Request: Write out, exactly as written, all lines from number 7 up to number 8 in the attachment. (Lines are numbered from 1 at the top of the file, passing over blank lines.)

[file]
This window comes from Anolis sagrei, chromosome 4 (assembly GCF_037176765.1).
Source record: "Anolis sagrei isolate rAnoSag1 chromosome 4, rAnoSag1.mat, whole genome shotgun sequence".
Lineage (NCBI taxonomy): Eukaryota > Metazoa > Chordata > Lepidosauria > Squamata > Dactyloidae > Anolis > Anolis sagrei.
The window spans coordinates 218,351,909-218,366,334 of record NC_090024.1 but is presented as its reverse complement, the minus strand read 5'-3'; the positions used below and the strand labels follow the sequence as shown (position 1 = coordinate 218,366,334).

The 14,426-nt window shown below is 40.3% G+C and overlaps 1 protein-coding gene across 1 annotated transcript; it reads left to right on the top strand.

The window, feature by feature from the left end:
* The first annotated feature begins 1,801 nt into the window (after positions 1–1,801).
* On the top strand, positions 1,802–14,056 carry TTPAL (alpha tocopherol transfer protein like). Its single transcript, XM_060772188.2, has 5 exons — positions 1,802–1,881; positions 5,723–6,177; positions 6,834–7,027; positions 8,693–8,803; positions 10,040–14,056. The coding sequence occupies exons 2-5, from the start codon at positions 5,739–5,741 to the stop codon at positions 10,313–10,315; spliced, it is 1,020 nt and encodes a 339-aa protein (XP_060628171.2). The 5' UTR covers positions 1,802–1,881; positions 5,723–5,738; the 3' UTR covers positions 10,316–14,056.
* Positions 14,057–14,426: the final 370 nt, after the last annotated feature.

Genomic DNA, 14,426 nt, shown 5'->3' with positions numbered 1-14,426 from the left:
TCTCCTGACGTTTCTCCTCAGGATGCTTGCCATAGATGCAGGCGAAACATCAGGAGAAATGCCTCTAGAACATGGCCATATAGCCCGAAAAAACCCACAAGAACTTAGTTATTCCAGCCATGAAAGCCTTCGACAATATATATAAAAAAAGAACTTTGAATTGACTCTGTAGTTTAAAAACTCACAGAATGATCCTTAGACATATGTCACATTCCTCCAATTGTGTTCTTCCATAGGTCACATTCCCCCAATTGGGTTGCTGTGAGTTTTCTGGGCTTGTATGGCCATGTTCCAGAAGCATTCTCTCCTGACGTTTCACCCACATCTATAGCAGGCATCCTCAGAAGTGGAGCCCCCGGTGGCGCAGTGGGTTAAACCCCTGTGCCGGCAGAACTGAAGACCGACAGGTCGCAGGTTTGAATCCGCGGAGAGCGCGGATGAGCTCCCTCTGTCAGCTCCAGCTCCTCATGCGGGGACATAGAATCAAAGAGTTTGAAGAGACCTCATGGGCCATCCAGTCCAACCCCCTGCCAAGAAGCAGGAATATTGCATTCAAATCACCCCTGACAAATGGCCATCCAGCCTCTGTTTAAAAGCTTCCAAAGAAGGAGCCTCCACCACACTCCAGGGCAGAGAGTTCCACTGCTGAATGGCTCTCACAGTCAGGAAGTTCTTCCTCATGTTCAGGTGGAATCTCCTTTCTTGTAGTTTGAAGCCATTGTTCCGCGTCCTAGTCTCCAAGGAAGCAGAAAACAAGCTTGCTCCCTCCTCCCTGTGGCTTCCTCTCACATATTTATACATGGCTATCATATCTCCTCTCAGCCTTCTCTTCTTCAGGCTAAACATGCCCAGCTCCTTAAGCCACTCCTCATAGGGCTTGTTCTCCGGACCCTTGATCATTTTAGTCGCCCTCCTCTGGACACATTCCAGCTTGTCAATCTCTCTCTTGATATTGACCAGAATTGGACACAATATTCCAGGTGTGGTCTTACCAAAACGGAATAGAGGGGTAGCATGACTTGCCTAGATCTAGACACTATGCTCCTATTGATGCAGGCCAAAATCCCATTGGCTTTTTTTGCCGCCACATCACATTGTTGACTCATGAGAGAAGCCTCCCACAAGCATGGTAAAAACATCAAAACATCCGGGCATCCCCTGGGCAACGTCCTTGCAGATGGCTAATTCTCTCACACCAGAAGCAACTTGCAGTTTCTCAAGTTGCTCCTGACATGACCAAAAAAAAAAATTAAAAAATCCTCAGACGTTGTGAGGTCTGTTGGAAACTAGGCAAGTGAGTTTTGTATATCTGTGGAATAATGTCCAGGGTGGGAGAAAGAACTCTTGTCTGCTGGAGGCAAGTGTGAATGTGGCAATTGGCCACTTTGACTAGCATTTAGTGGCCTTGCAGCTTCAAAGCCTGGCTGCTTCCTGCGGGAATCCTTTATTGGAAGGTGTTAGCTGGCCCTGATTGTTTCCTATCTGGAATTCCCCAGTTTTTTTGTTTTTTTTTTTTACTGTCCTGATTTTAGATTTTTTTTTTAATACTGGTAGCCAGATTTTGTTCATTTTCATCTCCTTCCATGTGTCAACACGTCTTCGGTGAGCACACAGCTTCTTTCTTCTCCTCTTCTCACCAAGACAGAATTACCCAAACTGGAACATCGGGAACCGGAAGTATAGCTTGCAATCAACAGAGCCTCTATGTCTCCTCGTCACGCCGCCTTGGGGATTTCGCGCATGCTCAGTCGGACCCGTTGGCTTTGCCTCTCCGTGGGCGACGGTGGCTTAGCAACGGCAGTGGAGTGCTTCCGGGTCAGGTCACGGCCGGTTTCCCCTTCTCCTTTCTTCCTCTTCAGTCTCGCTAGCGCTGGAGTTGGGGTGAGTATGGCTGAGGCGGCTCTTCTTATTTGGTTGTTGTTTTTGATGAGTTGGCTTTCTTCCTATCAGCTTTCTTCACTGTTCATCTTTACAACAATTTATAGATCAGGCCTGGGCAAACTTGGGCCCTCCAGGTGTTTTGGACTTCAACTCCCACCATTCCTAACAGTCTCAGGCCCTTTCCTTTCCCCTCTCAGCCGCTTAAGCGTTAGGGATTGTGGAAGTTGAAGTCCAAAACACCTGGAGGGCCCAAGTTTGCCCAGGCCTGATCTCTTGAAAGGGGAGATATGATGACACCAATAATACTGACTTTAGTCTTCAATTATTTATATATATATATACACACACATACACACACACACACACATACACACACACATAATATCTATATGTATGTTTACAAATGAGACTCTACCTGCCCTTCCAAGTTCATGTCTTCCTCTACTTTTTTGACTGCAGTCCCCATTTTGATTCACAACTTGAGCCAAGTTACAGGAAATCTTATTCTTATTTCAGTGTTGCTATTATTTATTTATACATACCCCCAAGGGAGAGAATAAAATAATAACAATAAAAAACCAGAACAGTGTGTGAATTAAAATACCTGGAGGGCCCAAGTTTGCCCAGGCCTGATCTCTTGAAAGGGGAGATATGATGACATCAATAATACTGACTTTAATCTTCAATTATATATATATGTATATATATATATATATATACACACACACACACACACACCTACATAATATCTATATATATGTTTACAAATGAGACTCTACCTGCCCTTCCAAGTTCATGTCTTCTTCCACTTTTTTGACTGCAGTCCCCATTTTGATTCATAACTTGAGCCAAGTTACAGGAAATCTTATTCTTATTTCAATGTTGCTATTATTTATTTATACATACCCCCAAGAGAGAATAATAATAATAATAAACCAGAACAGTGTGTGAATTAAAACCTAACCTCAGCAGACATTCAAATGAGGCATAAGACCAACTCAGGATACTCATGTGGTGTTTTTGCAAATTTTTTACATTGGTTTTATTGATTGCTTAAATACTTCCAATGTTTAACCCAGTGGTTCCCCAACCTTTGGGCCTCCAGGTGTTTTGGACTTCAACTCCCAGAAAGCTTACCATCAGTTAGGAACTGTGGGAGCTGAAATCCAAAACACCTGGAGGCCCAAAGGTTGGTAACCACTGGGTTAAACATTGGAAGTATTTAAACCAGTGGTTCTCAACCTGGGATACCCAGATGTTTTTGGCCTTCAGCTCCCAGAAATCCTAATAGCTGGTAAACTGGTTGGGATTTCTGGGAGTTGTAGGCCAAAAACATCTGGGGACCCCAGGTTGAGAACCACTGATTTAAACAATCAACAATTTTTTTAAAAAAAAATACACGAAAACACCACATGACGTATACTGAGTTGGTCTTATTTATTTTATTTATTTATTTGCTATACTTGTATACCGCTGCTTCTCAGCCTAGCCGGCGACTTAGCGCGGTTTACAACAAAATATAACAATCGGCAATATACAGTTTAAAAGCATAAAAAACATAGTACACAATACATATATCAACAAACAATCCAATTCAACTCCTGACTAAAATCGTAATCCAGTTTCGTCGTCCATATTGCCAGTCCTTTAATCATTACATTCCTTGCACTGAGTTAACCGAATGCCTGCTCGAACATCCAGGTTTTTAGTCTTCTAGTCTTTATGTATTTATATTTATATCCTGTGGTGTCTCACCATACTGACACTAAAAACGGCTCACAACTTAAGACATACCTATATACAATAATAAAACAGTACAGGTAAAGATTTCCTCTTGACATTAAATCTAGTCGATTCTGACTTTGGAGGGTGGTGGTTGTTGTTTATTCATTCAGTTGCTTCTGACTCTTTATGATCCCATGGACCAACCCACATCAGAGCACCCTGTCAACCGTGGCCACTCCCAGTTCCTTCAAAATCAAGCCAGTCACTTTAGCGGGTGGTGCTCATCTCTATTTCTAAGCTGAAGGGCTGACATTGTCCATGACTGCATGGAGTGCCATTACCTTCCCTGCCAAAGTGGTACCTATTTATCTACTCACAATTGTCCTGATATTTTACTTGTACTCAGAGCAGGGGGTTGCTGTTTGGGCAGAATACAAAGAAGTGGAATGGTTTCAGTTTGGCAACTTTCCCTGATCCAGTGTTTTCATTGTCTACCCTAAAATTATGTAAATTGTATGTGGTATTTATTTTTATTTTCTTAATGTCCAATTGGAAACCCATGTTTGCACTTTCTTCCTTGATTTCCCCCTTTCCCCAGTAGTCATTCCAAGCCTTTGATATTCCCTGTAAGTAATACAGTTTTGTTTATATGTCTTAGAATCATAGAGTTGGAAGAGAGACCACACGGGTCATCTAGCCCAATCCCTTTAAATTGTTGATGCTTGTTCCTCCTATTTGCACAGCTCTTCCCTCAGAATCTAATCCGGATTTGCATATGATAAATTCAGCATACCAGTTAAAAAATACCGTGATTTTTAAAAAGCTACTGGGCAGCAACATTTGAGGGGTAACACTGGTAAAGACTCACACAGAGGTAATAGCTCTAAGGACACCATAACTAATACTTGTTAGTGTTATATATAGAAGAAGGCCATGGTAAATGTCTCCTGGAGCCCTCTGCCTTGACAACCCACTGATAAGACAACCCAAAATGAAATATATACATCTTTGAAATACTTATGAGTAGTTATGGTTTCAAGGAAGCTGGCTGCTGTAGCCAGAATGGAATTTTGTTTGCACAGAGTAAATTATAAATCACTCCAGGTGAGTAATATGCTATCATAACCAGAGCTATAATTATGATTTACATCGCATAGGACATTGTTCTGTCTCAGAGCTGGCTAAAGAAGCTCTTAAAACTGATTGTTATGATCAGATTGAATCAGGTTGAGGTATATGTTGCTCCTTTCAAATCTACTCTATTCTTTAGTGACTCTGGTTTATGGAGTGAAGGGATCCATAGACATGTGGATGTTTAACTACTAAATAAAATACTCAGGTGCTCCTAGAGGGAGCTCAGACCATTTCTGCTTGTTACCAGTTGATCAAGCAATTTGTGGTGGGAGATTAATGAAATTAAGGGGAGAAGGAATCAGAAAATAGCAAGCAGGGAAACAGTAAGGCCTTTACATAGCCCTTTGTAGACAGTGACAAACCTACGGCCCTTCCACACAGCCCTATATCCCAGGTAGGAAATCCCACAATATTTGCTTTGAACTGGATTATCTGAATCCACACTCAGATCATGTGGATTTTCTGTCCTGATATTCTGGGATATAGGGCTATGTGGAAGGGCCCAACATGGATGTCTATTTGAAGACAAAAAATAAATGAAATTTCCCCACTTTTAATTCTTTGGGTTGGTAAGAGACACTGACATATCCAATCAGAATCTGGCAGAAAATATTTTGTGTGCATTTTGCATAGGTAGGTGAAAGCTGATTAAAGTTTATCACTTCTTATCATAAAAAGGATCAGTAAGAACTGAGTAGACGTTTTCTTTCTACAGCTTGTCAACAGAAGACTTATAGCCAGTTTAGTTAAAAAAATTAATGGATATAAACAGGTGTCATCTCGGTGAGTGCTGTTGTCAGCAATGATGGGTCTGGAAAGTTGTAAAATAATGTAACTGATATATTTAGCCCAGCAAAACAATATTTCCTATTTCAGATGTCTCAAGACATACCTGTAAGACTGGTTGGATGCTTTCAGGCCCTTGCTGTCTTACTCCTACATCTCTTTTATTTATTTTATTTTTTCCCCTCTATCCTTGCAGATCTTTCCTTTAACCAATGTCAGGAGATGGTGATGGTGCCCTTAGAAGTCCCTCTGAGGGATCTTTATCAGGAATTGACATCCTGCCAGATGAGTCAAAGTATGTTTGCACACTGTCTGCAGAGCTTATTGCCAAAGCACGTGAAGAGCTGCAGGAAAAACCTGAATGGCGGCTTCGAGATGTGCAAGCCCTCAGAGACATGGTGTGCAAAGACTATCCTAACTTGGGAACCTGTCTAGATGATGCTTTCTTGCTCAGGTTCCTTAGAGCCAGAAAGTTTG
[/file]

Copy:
* The first annotated feature begins 1,801 nt into the window (after positions 1–1,801).
* On the top strand, positions 1,802–14,056 carry TTPAL (alpha tocopherol transfer protein like). Its single transcript, XM_060772188.2, has 5 exons — positions 1,802–1,881; positions 5,723–6,177; positions 6,834–7,027; positions 8,693–8,803; positions 10,040–14,056. The coding sequence occupies exons 2-5, from the start codon at positions 5,739–5,741 to the stop codon at positions 10,313–10,315; spliced, it is 1,020 nt and encodes a 339-aa protein (XP_060628171.2). The 5' UTR covers positions 1,802–1,881; positions 5,723–5,738; the 3' UTR covers positions 10,316–14,056.